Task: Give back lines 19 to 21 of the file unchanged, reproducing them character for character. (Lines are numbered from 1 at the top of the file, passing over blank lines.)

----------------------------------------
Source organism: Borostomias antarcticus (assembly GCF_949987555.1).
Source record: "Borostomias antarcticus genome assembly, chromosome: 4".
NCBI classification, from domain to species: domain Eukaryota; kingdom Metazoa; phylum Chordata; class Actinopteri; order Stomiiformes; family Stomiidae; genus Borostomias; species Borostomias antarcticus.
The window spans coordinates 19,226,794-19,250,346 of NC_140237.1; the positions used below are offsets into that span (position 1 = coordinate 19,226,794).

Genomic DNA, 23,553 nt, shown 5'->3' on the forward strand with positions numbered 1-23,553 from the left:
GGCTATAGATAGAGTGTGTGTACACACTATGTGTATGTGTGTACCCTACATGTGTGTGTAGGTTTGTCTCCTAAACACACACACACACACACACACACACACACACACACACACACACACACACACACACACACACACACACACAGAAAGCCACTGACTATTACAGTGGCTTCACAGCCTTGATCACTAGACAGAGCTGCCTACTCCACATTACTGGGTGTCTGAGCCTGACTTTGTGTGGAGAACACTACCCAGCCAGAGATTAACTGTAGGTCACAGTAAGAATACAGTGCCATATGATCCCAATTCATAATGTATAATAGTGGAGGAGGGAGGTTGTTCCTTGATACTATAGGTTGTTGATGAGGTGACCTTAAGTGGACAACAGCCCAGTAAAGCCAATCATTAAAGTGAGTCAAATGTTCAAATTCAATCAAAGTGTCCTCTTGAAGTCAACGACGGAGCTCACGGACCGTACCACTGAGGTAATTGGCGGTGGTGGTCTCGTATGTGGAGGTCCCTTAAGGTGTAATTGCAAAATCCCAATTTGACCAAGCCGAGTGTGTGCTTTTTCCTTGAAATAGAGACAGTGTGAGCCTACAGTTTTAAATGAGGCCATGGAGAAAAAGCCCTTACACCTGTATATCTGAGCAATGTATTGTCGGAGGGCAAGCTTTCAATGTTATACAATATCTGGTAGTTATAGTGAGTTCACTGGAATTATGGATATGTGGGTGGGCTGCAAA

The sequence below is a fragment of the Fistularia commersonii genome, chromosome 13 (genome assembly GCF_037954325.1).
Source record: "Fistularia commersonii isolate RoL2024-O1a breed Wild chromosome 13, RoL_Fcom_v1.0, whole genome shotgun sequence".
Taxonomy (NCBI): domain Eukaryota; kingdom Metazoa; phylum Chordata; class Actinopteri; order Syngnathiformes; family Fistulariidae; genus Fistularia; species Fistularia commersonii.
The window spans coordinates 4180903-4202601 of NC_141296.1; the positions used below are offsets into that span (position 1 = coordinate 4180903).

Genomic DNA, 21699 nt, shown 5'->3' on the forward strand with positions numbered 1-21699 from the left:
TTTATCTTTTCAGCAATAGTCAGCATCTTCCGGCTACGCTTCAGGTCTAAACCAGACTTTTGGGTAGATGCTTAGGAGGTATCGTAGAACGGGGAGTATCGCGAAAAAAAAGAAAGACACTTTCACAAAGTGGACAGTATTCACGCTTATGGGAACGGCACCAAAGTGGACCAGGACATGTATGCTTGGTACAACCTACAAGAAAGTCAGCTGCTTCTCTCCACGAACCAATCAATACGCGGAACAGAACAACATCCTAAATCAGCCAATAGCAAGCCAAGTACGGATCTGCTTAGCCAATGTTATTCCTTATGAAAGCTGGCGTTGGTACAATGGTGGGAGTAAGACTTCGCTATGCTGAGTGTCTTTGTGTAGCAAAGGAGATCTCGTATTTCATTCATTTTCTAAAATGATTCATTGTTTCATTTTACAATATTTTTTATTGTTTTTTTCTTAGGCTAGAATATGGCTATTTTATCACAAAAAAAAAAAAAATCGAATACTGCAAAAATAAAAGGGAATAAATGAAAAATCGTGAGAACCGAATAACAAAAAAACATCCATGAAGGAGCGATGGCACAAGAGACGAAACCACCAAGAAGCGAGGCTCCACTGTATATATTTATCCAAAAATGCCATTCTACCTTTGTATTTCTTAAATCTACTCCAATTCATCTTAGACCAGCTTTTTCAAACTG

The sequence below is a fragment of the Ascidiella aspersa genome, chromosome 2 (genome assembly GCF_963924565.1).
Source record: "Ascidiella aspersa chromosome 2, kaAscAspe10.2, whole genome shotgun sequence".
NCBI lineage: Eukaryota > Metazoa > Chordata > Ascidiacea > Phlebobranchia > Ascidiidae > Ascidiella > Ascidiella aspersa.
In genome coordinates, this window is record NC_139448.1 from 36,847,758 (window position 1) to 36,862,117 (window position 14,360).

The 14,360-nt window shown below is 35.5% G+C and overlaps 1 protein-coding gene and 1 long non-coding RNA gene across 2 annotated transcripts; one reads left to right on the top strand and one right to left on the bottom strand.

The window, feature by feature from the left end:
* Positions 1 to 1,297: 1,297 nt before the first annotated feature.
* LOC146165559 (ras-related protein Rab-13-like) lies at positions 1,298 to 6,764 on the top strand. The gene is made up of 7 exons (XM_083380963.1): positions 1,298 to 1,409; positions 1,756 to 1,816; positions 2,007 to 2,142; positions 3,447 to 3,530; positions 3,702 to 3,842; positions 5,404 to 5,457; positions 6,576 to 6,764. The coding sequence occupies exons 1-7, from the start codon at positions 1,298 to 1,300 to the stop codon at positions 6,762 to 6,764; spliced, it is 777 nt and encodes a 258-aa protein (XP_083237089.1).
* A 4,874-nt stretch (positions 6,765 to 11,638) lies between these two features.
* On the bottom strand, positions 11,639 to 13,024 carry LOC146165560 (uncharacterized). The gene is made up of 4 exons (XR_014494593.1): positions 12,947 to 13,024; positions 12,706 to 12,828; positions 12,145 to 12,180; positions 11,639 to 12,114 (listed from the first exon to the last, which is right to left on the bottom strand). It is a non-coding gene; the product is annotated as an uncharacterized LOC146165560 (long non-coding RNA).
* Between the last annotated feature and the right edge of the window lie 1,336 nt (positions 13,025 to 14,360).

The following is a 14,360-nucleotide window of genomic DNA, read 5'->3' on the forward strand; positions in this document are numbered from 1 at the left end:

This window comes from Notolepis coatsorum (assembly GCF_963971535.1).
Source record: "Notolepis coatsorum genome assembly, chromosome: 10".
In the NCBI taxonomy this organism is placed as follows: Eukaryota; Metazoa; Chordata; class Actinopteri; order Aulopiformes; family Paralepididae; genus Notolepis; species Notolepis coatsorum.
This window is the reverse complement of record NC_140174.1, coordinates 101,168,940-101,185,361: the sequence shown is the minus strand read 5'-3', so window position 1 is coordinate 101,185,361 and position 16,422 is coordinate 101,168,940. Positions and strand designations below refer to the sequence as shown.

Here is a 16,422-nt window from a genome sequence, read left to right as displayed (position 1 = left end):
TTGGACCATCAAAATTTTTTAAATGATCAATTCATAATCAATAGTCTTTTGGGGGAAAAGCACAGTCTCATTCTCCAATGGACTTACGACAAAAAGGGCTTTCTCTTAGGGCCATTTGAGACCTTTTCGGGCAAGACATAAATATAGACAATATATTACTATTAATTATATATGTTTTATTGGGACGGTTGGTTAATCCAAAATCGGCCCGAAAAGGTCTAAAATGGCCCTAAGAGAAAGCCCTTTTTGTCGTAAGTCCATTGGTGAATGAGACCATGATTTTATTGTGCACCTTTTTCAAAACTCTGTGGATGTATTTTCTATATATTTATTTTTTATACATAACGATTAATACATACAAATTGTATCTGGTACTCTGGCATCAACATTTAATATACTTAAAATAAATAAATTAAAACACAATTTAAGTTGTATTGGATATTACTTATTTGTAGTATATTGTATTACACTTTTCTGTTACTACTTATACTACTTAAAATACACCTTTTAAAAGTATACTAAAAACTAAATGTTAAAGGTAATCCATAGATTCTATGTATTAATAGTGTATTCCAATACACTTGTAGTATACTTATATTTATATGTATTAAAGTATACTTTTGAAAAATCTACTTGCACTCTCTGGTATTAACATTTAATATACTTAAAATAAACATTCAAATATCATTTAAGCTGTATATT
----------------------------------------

* Positions 1 to 1,297: 1,297 nt before the first annotated feature.
* LOC146165559 (ras-related protein Rab-13-like) lies at positions 1,298 to 6,764 on the top strand. The gene is made up of 7 exons (XM_083380963.1): positions 1,298 to 1,409; positions 1,756 to 1,816; positions 2,007 to 2,142; positions 3,447 to 3,530; positions 3,702 to 3,842; positions 5,404 to 5,457; positions 6,576 to 6,764. The coding sequence occupies exons 1-7, from the start codon at positions 1,298 to 1,300 to the stop codon at positions 6,762 to 6,764; spliced, it is 777 nt and encodes a 258-aa protein (XP_083237089.1).
* A 4,874-nt stretch (positions 6,765 to 11,638) lies between these two features.